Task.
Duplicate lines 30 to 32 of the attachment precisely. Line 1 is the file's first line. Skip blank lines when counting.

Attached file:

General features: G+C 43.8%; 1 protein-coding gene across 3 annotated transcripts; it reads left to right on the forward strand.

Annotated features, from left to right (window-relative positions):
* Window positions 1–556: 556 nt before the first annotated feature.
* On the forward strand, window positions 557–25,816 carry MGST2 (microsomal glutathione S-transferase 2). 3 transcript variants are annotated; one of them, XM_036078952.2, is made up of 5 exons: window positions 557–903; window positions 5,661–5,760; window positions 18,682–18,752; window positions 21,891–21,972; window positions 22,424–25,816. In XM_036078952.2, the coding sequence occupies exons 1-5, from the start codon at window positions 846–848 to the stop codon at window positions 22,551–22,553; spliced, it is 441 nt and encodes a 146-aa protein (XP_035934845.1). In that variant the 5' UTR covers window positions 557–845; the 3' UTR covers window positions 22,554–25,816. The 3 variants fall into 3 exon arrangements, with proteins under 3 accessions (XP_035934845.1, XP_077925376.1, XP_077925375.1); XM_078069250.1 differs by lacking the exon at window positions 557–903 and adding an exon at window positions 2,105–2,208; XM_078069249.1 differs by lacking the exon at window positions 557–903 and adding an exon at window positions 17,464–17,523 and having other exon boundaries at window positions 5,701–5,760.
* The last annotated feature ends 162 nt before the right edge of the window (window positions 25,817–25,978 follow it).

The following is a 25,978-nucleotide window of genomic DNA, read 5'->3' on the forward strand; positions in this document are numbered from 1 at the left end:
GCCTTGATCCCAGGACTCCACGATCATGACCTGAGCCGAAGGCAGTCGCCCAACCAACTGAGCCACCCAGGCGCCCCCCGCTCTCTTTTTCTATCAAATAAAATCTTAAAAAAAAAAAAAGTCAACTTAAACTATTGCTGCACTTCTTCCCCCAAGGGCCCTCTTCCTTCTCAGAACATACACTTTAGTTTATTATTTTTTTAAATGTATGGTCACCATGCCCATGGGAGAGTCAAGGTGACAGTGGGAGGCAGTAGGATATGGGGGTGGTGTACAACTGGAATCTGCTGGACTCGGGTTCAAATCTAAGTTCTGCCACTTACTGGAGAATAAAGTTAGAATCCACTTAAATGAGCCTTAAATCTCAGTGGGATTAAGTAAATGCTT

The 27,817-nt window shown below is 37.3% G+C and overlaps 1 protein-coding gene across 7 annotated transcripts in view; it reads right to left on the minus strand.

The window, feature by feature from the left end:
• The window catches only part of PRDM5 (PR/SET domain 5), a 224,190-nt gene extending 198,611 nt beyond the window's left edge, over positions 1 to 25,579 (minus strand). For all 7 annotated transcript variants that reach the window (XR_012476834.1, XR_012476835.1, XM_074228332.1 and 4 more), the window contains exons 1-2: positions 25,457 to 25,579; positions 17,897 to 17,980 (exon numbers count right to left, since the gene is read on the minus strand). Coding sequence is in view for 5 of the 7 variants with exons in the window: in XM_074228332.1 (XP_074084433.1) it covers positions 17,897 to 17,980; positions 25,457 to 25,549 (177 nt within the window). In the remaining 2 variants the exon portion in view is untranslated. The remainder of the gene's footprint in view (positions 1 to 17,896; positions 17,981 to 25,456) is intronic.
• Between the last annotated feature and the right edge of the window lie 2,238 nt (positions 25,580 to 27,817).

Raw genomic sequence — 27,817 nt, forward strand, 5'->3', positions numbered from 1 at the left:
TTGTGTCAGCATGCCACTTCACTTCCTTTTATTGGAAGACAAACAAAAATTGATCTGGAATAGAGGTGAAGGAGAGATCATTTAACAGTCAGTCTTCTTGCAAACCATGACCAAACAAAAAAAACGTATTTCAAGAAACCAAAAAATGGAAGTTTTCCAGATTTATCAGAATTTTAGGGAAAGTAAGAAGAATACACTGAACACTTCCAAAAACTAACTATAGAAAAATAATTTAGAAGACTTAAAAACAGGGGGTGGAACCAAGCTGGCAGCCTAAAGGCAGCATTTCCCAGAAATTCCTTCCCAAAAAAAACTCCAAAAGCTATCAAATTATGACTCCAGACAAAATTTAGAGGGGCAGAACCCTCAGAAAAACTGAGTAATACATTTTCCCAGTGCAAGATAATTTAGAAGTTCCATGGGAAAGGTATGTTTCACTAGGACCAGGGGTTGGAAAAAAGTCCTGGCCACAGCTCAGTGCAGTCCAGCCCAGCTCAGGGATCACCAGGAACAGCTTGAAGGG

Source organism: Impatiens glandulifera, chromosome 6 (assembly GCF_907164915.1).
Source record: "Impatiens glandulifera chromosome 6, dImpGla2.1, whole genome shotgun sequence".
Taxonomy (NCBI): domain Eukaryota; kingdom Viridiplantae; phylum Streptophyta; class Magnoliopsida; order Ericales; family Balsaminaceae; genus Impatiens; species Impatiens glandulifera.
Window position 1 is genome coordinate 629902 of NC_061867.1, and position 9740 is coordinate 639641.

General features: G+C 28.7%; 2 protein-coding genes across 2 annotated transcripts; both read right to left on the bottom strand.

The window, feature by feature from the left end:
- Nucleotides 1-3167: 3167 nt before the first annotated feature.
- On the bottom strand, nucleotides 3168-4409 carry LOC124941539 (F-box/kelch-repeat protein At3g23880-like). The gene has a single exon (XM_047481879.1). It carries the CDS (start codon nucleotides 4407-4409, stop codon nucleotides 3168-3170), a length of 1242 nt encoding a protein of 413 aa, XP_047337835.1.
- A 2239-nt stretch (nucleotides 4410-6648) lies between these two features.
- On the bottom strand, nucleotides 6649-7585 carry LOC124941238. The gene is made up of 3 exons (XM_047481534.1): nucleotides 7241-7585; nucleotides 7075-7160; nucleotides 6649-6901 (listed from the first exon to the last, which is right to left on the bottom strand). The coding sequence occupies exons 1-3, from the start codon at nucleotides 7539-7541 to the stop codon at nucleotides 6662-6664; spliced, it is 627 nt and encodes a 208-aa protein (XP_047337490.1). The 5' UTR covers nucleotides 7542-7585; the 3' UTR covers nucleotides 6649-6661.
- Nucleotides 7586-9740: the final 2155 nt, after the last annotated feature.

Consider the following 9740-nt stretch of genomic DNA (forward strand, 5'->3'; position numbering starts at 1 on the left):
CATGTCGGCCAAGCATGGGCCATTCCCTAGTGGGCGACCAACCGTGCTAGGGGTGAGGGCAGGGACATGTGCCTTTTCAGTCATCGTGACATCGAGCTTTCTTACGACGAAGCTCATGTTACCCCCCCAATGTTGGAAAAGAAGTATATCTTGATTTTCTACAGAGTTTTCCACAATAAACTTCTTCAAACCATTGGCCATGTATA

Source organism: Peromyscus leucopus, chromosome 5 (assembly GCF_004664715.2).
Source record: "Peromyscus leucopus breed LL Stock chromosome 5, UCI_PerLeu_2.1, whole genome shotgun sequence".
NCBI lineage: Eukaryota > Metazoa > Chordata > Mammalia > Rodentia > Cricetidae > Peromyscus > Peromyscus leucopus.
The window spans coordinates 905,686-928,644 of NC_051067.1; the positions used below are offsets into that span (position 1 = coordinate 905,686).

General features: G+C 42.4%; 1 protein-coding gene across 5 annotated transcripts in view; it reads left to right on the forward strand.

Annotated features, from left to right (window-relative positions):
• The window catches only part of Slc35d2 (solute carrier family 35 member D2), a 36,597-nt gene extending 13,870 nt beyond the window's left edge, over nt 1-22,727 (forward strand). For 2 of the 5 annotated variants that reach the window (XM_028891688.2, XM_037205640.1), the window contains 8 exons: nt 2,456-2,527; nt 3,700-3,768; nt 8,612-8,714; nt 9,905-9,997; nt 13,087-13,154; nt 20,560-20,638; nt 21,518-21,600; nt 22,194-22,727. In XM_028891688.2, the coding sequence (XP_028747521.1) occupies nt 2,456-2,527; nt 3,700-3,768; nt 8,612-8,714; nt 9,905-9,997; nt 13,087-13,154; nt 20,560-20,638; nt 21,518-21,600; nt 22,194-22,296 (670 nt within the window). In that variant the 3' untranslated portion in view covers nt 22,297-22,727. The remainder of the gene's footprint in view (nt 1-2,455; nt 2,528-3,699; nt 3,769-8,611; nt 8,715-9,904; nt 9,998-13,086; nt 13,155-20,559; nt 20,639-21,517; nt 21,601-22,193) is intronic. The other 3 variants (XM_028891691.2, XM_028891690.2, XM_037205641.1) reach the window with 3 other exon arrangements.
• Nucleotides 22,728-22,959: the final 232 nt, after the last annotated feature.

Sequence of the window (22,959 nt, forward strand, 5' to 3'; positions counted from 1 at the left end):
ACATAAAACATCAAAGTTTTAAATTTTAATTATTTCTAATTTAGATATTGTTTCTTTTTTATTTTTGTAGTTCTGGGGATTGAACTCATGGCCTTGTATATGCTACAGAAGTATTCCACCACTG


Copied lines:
The window spans coordinates 905,686-928,644 of NC_051067.1; the positions used below are offsets into that span (position 1 = coordinate 905,686).

General features: G+C 42.4%; 1 protein-coding gene across 5 annotated transcripts in view; it reads left to right on the forward strand.

Annotated features, from left to right (window-relative positions):